50 years ago: Homer’s miracle on skis

Nineteen sixty-eight was a banner year for Homer High School cross-country skiing and arguably the best Homer sports team ever. This team of four boys — Larry Martin, Robby Hoedel, Lynn Cason and Drew Nixon — dominated state cross-country skiing by going undefeated for the 1967-68 season. Not only that, these four young men were all chosen to represent Alaska at the Junior Nationals in Bozeman, Montana. At the time there were only five other Alaska schools fielding ski teams: Anchorage West, Anchorage East, Dimond, Fairbanks and Juneau. All of these schools were far larger than Homer but in the same classification. To make it even more amazing, we had only enough boys to field a team of four skiers. They even topped a combined Alaska Methodist University and University of Alaska college team at the AMU relays in Anchorage.

At the Junior Nationals, Homer’s four boys made up almost half of Alaska’s Nordic team with Larry Martin and Robby Hoedel skiing on Alaska’s four-man first team. They placed third nation wide and Alaska’s number two team with Lynn Cason and Drew Nixon placed eighth. Individually, Larry Martin was the top American skier in the 10k race and the fastest in the relay race. He earned a college scholarship in Colorado, was named to the U.S. National Team and participated in the 1972 and 1976 Olympic Games. Larry and his wife Linda live in Homer and own Lakeshore Glass. Lynn Cason lives in Anchorage and Robby Hoedel in Kodiak. Drew Nixon died in a commercial fishing accident.

There also was a girl’s ski program. The girl’s team placed third at state in 1968, besting Juneau, East and Fairbanks. Those skiers were Gayle Gregory, Linda Poindexter, Sharon Cooper and Sally Barnett. Homer had a ski team dating back to the 1950s which provided the only organized sport for girls.

Ironically, when we went to Bozeman for the Junior Nationals, Bobby Moss was a freshman on Montana State’s ski team and having an outstanding year for his college team. Bobby was on a scholarship there and was a product of the Kachemak Ski Club program and skied on the Homer High School alpine team for four years. Unfortunately, alpine skiing was dropped in Alaska High Schools after 1967, but not before Homer had won three other combined alpine and Nordic state titles. So, some background to why Homer had such success in high school skiing.

I came to Homer to teach in 1953.There were no organized school sports other than skiing. Most of the credit goes to the Kachemak Ski Club, which was formed in the late 1940s and ran school programs. During the winter, every Friday school was let out at noon and every child from kindergarten through high school had the opportunity to ski with lessons provided by the ski club at no cost. A number of the old time families were involved, including the Mosses, Mclays, Vanderbrinks, Meads, Hoedels, and Andersons.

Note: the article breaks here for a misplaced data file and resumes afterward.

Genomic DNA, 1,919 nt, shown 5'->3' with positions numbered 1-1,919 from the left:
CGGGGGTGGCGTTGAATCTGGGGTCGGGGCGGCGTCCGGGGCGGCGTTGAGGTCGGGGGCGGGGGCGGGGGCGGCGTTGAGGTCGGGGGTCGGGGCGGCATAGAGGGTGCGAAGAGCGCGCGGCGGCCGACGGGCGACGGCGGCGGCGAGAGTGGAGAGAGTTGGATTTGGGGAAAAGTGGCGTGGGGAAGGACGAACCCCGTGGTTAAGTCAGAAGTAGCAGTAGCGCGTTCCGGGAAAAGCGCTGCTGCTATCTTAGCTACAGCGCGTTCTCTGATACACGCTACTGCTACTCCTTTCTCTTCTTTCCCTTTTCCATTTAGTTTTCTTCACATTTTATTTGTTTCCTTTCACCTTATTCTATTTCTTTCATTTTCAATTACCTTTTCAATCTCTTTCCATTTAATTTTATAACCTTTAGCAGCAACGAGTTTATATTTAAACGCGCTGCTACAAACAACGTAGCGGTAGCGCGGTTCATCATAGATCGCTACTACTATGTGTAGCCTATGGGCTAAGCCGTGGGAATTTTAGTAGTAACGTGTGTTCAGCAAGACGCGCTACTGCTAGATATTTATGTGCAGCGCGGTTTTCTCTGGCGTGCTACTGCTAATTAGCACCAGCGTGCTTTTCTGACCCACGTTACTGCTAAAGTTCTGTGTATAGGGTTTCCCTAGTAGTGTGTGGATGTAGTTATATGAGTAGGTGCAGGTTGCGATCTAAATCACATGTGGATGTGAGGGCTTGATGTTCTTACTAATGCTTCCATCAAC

Some more background is in order. My first skiing experience came as Homer’s scoutmaster. We took overnight winter trips to the old school house by the now city reservoir. The road was only plowed to the Y at the top of West Hill road so we had to ski from there. Then we joined the ski club and learned downhill from people like Guy Rosi and cross-country from Yule Kilcher. That experience and being a teacher was evidently enough to qualify me as the ski coach.

Homer’s first interscholastic ski competition was with West Anchorage in I think 1956. West was the only high school in Anchorage at that time. They chartered a DC-3 and came to Homer for three days of competition at the Ohlson Mountain site. Homer returned the favor the next year with races at the military Arctic Valley site. Thus began organized high school skiing in Alaska. Alyeska Ski Resort was only a dream then.

In the beginning in the late 1940s ,the whole school was housed in a wooden building located at the corner of the Sterling Highway and Pioneer Avenue. The adjacent block building to the west was added in 1952. By 1953 when I came we had a staff of seven teachers and maybe 75 students. Teachers were hired through Juneau since we were still a territory. The only other activities at the school besides skiing were an outside basketball hoop and a volleyball net on the playground.

In the spring of 1954 I began a track and field program at recess and after school. Our high jump, pole vault and long jump pit was filled with local sawdust. The vaulting pole, standards and crossbars were cut from alders lining the playground. A running program began in the fall. Our track was around the playground and the gravel road in front of the school — the Sterling Highway.

When Bill Wiltrout became Superintendent in the late 1950s, Homer was not yet a city and each school was operated out of Juneau with its own superintendent. Bill was very sports minded and track and field was expanded. Our first meet was with Kenai on a cinder track at Wildwood Air Force Base.

The first basketball competition in 1956 was with Ninilchik in their school basement. The room was about 50-feet long, 30-feet wide, with a 9-feet ceiling. No dunking even then.

After the first gym opened in 1959, other early sports like basketball, wrestling and gymnastics were organized. All early sports were run and supported by volunteers with no financial support from the school until after the borough was formed in 1964. It then took a few more years to negotiate financial support for teams and coaching salaries.

In 1982 I retired from teaching and coaching, but have remained an enthusiastic supporter of both academic and athletic programs in the Homer schools.

I have a large scrapbook of mostly skiing, with some track articles ranging from 1954-1984. If anyone is interested in seeing this, give me a call at 907-235-8544.

David Schroer was the Homer High School Mariner ski team coach in 1967-68.